I, like most right-minded human beings on this planet, adore Francis Ford Coppola’s Godfather and Godfather Part 2. I love them. All I need to see is Bonasera proclaiming ‘I believe in America’ and I’m away. Absorbed.
The films work like few others do, painting a real universe and putting you in the middle of it, weaving a rich tapestry of unforgettable characters, heart-breaking portrayals of family life, and stunning, unforgettable set pieces. They’re films so ingrained into the public consciousness that without having seen them, most people can tell you the key sequences, the famous quotes, the general plot. They’re the kinds of films that transcend just being ‘films’ and become something else, something cultural, like Gone with the Wind or Star Wars, a true phenomenon.
And then there’s the third one. If part one deals with Michael Corleone’s literal rise to the head of the family, and part two deals with his spiritual descent once he’s at the top, part three has the most interesting job; portraying his life while festering at the bottom, coping with the guilt of ordering his brother’s murder. The third one is more or less reviled; frowned upon by fans, it’s called unnecessary, boring, pointless, and a mere rehash of what’s happened prior.
I couldn’t disagree more.
It is not a perfect film by any means, and some elements are woeful, but some people go about this film as if it is an atrocity, a cinematic crime, when it isn’t. It’s a very good film, with scenes easily as brilliant as what’s come before. But much like Michael living under the insurmountable legacy of his father, this film is also doomed, doomed by its predecessors, doomed by its reputation, doomed by itself.
I call for it to be re-evaluated. Because if parts one and two are five-star masterpieces that define a generation of cinema, then this is a four star film that is more human and gripping than a thousand other films I could care to name. It’s pure soap opera of the highest order, centred on a heart-breaking performance by Al Pacino simply trying to make amends with his life. It lacks the sheer iconic-ness of 1 and 2, but let’s be honest; if this was a mere rehash of those then it could never be anything but a failure. It takes the risk by trying to be something different to what has come before- something that is in itself commendable- and it pulls it off mainly successfully.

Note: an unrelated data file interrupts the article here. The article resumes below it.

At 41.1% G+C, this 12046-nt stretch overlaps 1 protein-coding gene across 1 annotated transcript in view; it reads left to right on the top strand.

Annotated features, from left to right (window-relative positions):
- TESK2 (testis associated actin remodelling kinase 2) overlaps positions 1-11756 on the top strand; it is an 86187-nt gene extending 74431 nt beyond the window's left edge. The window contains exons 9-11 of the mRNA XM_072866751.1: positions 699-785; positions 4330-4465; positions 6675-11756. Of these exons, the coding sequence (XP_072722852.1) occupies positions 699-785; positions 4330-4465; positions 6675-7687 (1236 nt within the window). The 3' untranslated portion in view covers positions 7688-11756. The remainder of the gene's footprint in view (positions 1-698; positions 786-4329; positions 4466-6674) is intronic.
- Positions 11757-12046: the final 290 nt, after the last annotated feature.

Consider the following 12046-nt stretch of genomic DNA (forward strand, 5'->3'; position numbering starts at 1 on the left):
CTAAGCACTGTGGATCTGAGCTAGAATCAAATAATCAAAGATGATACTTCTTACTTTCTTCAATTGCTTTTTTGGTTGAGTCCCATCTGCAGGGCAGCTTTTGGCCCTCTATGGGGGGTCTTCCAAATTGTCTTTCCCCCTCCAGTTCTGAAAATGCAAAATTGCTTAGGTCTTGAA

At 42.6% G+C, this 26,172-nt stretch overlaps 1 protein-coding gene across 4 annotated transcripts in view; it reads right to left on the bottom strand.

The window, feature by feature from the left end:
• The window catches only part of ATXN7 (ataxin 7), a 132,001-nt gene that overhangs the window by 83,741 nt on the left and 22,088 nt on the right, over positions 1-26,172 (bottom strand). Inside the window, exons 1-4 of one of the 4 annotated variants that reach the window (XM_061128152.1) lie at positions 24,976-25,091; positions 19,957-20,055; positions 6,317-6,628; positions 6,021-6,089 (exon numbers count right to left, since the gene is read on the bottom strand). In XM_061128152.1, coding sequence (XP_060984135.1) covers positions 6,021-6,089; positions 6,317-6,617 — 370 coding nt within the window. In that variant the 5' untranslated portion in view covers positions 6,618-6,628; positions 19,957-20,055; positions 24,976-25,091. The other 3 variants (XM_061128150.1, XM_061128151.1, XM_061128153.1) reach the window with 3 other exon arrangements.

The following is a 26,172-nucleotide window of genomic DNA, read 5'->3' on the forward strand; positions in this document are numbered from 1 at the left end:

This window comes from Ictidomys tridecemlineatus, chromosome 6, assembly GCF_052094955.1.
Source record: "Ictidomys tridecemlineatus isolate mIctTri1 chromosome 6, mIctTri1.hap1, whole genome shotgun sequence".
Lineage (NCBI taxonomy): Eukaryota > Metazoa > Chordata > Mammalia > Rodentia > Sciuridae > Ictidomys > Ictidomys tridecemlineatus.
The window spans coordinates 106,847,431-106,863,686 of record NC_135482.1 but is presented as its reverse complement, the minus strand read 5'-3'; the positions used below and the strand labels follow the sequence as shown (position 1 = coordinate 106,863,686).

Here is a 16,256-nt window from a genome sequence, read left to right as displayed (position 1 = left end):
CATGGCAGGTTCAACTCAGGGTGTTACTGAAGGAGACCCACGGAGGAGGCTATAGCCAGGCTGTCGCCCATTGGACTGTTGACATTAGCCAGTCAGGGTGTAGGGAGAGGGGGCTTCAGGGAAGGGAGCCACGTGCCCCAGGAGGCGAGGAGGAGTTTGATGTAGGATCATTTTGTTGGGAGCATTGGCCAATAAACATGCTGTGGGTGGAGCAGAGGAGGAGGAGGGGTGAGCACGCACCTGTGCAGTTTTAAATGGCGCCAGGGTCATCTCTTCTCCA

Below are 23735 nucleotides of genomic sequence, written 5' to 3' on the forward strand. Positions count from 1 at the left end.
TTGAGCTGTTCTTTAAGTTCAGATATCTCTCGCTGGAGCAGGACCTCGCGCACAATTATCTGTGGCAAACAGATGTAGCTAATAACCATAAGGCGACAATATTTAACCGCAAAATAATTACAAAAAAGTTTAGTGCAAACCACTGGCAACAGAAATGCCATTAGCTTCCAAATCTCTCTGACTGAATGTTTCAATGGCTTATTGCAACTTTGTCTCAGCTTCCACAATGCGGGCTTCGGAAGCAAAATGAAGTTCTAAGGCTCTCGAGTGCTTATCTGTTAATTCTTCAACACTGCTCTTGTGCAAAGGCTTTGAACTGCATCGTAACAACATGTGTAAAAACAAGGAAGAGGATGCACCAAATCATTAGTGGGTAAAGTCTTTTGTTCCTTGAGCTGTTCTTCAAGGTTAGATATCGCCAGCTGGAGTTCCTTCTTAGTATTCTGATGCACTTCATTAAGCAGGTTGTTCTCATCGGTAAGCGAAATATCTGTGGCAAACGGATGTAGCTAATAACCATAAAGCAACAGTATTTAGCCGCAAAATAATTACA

There are two big faults with it; the first is that the film is sorely lacking the presence of Robert Duvall and his character Tom Hagen, the Corleone’s lawyer. He was always key to the story in that he provided a moral centre. He was the only one involved with the family who could be described as ‘clean’, and as a result he was crucial because you always knew he would be there for the Corleone’s as someone on the outside who could be trusted, such as when he was sent to deal with the film producer in part one. He held the family’s values, but stayed away from the more nasty business the family was involved in. There’s a sort of replacement for him in this film in the shape of B.J Harrison, played by George Hamilton, but it wasn’t the same.
The second, and biggest, flaw is that Sofia Coppola should have never stepped in front of a camera. She is a fine director, but her performance in this is perhaps what people remember when they attack this film so fiercely. Her delivery is over the top and unconvincing, her range is almost non-existent, and I feel borderline wistful when I hear about Winona Ryder almost having her role. It is a horrible performance that ranks, for me, with Tarantino’s ‘acting’ in Pulp Fiction. I loathed that display and I loathed this one. I know the females in the trilogy aren’t the strong points, but come on.
But that’s it. That’s all I can really name. I liked Andy Garcia’s character and performance. I didn’t have issues with the mild incest themes inasmuch as they were never so prominent that they detracted from the film. I teared up spectacularly at Michael’s confession. The finale at the opera was absolutely breath-taking. When Michael did that scream at the end, my blood ran cold and my heart skipped a beat. It’s a truly thrilling conclusion that ties up the saga as nicely and I could have wanted it to.
It also, crucially, spends a lot of time on the relationship between Michael and Kay, and for this I am grateful; their relationship was the crux to the first two films. What happens between them here represents precisely what the film is trying to present; Michael making amends for his past mistakes, his sins.
And it’s that pervasive sense of redemption is the undercurrent to this picture, and it carries the film along beautifully to its conclusion. As a portrayal of guilt and regret, this cannot be faulted. By taking a character we know and have come to love, and putting him in the scenarios he’s put in here, the film could not possibly have failed. Bar my two problems, this is a worthy sequel, overshadowed by its forbearers, but gripping enough so that its two and a half hours never feels dragged out. This is not a film that should be reviled, but admired, and appreciated. It is true cinema, and people forget that all too often. It’s a damn shame, because this is a fine film.